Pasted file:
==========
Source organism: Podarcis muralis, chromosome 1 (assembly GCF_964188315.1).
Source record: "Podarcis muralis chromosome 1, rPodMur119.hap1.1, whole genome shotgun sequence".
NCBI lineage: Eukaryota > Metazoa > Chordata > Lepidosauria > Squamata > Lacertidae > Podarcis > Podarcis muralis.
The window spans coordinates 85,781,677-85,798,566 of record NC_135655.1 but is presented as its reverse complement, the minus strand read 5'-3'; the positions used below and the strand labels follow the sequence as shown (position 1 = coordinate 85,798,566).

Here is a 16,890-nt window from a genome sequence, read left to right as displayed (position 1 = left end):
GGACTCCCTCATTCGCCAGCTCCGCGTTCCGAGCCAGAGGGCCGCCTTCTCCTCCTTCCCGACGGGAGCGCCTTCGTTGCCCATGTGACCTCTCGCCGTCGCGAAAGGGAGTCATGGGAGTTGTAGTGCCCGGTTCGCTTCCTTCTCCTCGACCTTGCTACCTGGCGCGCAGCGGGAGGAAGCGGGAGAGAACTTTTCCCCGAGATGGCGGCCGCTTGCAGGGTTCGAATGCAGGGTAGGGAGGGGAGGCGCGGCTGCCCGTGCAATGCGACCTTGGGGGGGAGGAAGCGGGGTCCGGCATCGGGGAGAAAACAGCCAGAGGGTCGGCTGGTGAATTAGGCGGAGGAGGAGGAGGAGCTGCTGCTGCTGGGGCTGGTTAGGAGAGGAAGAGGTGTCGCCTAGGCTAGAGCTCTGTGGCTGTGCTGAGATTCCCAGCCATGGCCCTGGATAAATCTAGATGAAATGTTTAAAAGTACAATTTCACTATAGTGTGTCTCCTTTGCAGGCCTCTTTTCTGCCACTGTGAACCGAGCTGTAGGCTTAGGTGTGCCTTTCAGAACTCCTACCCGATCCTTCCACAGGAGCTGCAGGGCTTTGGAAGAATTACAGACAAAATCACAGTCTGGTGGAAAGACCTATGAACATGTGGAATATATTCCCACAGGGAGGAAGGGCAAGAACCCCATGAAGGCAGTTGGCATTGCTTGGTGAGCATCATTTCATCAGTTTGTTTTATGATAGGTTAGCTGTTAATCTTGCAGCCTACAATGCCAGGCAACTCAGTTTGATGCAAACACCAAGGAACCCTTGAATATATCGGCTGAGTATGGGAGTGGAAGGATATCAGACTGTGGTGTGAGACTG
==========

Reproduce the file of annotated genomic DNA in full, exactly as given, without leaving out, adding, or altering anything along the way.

Source organism: Podarcis muralis, chromosome 1 (assembly GCF_964188315.1).
Source record: "Podarcis muralis chromosome 1, rPodMur119.hap1.1, whole genome shotgun sequence".
NCBI lineage: Eukaryota > Metazoa > Chordata > Lepidosauria > Squamata > Lacertidae > Podarcis > Podarcis muralis.
The window spans coordinates 85,781,677-85,798,566 of record NC_135655.1 but is presented as its reverse complement, the minus strand read 5'-3'; the positions used below and the strand labels follow the sequence as shown (position 1 = coordinate 85,798,566).

Here is a 16,890-nt window from a genome sequence, read left to right as displayed (position 1 = left end):
GGACTCCCTCATTCGCCAGCTCCGCGTTCCGAGCCAGAGGGCCGCCTTCTCCTCCTTCCCGACGGGAGCGCCTTCGTTGCCCATGTGACCTCTCGCCGTCGCGAAAGGGAGTCATGGGAGTTGTAGTGCCCGGTTCGCTTCCTTCTCCTCGACCTTGCTACCTGGCGCGCAGCGGGAGGAAGCGGGAGAGAACTTTTCCCCGAGATGGCGGCCGCTTGCAGGGTTCGAATGCAGGGTAGGGAGGGGAGGCGCGGCTGCCCGTGCAATGCGACCTTGGGGGGGAGGAAGCGGGGTCCGGCATCGGGGAGAAAACAGCCAGAGGGTCGGCTGGTGAATTAGGCGGAGGAGGAGGAGGAGCTGCTGCTGCTGGGGCTGGTTAGGAGAGGAAGAGGTGTCGCCTAGGCTAGAGCTCTGTGGCTGTGCTGAGATTCCCAGCCATGGCCCTGGATAAATCTAGATGAAATGTTTAAAAGTACAATTTCACTATAGTGTGTCTCCTTTGCAGGCCTCTTTTCTGCCACTGTGAACCGAGCTGTAGGCTTAGGTGTGCCTTTCAGAACTCCTACCCGATCCTTCCACAGGAGCTGCAGGGCTTTGGAAGAATTACAGACAAAATCACAGTCTGGTGGAAAGACCTATGAACATGTGGAATATATTCCCACAGGGAGGAAGGGCAAGAACCCCATGAAGGCAGTTGGCATTGCTTGGTGAGCATCATTTCATCAGTTTGTTTTATGATAGGTTAGCTGTTAATCTTGCAGCCTACAATGCCAGGCAACTCAGTTTGATGCAAACACCAAGGAACCCTTGAATATATCGGCTGAGTATGGGAGTGGAAGGATATCAGACTGTGGTGTGAGACTG